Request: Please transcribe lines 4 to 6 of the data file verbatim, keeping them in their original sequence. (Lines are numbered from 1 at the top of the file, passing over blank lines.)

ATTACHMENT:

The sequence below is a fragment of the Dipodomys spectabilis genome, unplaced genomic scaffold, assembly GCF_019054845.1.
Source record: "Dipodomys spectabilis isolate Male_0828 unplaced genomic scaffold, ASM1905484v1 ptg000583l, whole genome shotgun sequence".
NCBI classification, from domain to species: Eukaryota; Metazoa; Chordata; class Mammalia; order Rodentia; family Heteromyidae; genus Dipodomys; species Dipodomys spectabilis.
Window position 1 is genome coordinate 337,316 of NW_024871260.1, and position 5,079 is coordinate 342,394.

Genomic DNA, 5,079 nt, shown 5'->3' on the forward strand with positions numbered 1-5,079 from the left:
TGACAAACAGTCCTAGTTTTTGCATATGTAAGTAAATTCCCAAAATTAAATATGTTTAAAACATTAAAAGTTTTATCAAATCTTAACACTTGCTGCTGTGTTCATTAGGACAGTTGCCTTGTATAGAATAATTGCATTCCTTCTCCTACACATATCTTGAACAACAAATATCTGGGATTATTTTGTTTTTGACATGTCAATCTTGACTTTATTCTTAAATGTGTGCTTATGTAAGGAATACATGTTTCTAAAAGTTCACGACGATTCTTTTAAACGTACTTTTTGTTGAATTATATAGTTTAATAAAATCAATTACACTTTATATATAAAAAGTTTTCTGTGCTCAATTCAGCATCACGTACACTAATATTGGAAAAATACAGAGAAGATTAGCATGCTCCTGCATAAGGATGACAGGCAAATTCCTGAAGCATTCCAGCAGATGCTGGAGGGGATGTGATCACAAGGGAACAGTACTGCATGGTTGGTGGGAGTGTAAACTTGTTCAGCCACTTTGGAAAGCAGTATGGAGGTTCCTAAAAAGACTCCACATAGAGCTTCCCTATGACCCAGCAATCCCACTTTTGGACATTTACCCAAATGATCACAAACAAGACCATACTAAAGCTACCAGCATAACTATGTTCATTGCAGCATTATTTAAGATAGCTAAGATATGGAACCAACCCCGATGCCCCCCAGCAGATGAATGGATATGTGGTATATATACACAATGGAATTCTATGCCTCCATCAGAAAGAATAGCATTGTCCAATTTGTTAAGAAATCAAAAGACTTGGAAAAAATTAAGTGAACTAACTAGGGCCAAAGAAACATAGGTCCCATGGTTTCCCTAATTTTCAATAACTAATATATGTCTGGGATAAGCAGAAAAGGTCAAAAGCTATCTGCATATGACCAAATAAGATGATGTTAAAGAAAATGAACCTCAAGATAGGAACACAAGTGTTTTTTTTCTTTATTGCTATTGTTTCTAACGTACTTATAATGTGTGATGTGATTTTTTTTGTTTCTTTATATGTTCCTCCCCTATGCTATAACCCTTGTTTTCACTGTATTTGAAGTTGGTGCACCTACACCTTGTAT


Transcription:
Window position 1 is genome coordinate 337,316 of NW_024871260.1, and position 5,079 is coordinate 342,394.

Genomic DNA, 5,079 nt, shown 5'->3' on the forward strand with positions numbered 1-5,079 from the left:
TGACAAACAGTCCTAGTTTTTGCATATGTAAGTAAATTCCCAAAATTAAATATGTTTAAAACATTAAAAGTTTTATCAAATCTTAACACTTGCTGCTGTGTTCATTAGGACAGTTGCCTTGTATAGAATAATTGCATTCCTTCTCCTACACATATCTTGAACAACAAATATCTGGGATTATTTTGTTTTTGACATGTCAATCTTGACTTTATTCTTAAATGTGTGCTTATGTAAGGAATACATGTTTCTAAAAGTTCACGACGATTCTTTTAAACGTACTTTTTGTTGAATTATATAGTTTAATAAAATCAATTACACTTTATATATAAAAAGTTTTCTGTGCTCAATTCAGCATCACGTACACTAATATTGGAAAAATACAGAGAAGATTAGCATGCTCCTGCATAAGGATGACAGGCAAATTCCTGAAGCATTCCAGCAGATGCTGGAGGGGATGTGATCACAAGGGAACAGTACTGCATGGTTGGTGGGAGTGTAAACTTGTTCAGCCACTTTGGAAAGCAGTATGGAGGTTCCTAAAAAGACTCCACATAGAGCTTCCCTATGACCCAGCAATCCCACTTTTGGACATTTACCCAAATGATCACAAACAAGACCATACTAAAGCTACCAGCATAACTATGTTCATTGCAGCATTATTTAAGATAGCTAAGATATGGAACCAACCCCGATGCCCCCCAGCAGATGAATGGATATGTGGTATATATACACAATGGAATTCTATGCCTCCATCAGAAAGAATAGCATTGTCCAATTTGTTAAGAAATCAAAAGACTTGGAAAAAATTAAGTGAACTAACTAGGGCCAAAGAAACATAGGTCCCATGGTTTCCCTAATTTTCAATAACTAATATATGTCTGGGATAAGCAGAAAAGGTCAAAAGCTATCTGCATATGACCAAATAAGATGATGTTAAAGAAAATGAACCTCAAGATAGGAACACAAGTGTTTTTTTTCTTTATTGCTATTGTTTCTAACGTACTTATAATGTGTGATGTGATTTTTTTTGTTTCTTTATATGTTCCTCCCCTATGCTATAACCCTTGTTTTCACTGTATTTGAAGTTGGTGCACCTACACCTTGTAT